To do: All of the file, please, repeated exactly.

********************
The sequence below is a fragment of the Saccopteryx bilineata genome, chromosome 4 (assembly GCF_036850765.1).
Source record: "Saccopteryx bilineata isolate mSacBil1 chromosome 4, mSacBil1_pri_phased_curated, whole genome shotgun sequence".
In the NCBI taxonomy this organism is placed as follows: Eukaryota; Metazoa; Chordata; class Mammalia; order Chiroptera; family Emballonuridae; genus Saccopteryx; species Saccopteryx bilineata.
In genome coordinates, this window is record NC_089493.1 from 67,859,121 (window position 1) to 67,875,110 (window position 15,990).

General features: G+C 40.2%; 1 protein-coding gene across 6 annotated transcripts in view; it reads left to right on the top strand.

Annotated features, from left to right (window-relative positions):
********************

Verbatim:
The sequence below is a fragment of the Saccopteryx bilineata genome, chromosome 4 (assembly GCF_036850765.1).
Source record: "Saccopteryx bilineata isolate mSacBil1 chromosome 4, mSacBil1_pri_phased_curated, whole genome shotgun sequence".
In the NCBI taxonomy this organism is placed as follows: Eukaryota; Metazoa; Chordata; class Mammalia; order Chiroptera; family Emballonuridae; genus Saccopteryx; species Saccopteryx bilineata.
In genome coordinates, this window is record NC_089493.1 from 67,859,121 (window position 1) to 67,875,110 (window position 15,990).

General features: G+C 40.2%; 1 protein-coding gene across 6 annotated transcripts in view; it reads left to right on the top strand.

Annotated features, from left to right (window-relative positions):